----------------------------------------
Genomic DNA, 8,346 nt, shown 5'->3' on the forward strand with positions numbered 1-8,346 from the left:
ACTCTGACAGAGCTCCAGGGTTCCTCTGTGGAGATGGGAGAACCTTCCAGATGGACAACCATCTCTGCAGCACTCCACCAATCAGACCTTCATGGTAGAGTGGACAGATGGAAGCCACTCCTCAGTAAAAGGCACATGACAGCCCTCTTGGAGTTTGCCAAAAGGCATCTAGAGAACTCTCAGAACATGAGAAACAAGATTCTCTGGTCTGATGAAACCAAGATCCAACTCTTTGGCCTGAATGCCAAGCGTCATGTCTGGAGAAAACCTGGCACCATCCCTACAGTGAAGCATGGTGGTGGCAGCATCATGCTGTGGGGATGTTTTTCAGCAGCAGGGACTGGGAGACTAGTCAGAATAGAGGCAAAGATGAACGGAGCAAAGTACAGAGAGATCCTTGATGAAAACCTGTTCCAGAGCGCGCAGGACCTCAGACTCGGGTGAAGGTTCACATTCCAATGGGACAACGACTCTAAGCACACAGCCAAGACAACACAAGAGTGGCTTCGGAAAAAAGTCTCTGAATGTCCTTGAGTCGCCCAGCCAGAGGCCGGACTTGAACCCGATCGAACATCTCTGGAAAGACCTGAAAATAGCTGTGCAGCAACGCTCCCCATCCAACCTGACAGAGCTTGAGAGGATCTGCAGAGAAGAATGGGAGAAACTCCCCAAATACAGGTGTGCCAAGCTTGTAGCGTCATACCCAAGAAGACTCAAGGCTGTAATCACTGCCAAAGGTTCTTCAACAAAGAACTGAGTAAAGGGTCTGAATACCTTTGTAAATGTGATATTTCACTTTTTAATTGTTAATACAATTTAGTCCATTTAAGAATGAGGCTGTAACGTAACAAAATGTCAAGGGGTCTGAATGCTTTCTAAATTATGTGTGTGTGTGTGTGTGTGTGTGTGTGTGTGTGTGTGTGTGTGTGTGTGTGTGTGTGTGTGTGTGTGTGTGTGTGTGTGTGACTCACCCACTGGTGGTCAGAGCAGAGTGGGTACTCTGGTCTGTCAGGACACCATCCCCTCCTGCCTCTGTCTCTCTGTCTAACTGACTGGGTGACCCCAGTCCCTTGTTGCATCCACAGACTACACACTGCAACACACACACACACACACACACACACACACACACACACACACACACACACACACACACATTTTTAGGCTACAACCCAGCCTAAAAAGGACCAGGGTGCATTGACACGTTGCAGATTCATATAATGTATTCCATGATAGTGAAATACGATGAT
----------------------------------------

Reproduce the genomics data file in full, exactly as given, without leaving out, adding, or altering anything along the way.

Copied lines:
Genomic DNA, 8,346 nt, shown 5'->3' on the forward strand with positions numbered 1-8,346 from the left:
ACTCTGACAGAGCTCCAGGGTTCCTCTGTGGAGATGGGAGAACCTTCCAGATGGACAACCATCTCTGCAGCACTCCACCAATCAGACCTTCATGGTAGAGTGGACAGATGGAAGCCACTCCTCAGTAAAAGGCACATGACAGCCCTCTTGGAGTTTGCCAAAAGGCATCTAGAGAACTCTCAGAACATGAGAAACAAGATTCTCTGGTCTGATGAAACCAAGATCCAACTCTTTGGCCTGAATGCCAAGCGTCATGTCTGGAGAAAACCTGGCACCATCCCTACAGTGAAGCATGGTGGTGGCAGCATCATGCTGTGGGGATGTTTTTCAGCAGCAGGGACTGGGAGACTAGTCAGAATAGAGGCAAAGATGAACGGAGCAAAGTACAGAGAGATCCTTGATGAAAACCTGTTCCAGAGCGCGCAGGACCTCAGACTCGGGTGAAGGTTCACATTCCAATGGGACAACGACTCTAAGCACACAGCCAAGACAACACAAGAGTGGCTTCGGAAAAAAGTCTCTGAATGTCCTTGAGTCGCCCAGCCAGAGGCCGGACTTGAACCCGATCGAACATCTCTGGAAAGACCTGAAAATAGCTGTGCAGCAACGCTCCCCATCCAACCTGACAGAGCTTGAGAGGATCTGCAGAGAAGAATGGGAGAAACTCCCCAAATACAGGTGTGCCAAGCTTGTAGCGTCATACCCAAGAAGACTCAAGGCTGTAATCACTGCCAAAGGTTCTTCAACAAAGAACTGAGTAAAGGGTCTGAATACCTTTGTAAATGTGATATTTCACTTTTTAATTGTTAATACAATTTAGTCCATTTAAGAATGAGGCTGTAACGTAACAAAATGTCAAGGGGTCTGAATGCTTTCTAAATTATGTGTGTGTGTGTGTGTGTGTGTGTGTGTGTGTGTGTGTGTGTGTGTGTGTGTGTGTGTGTGTGTGTGTGTGTGTGTGTGTGACTCACCCACTGGTGGTCAGAGCAGAGTGGGTACTCTGGTCTGTCAGGACACCATCCCCTCCTGCCTCTGTCTCTCTGTCTAACTGACTGGGTGACCCCAGTCCCTTGTTGCATCCACAGACTACACACTGCAACACACACACACACACACACACACACACACACACACACACACACACACACACACACACATTTTTAGGCTACAACCCAGCCTAAAAAGGACCAGGGTGCATTGACACGTTGCAGATTCATATAATGTATTCCATGATAGTGAAATACGATGAT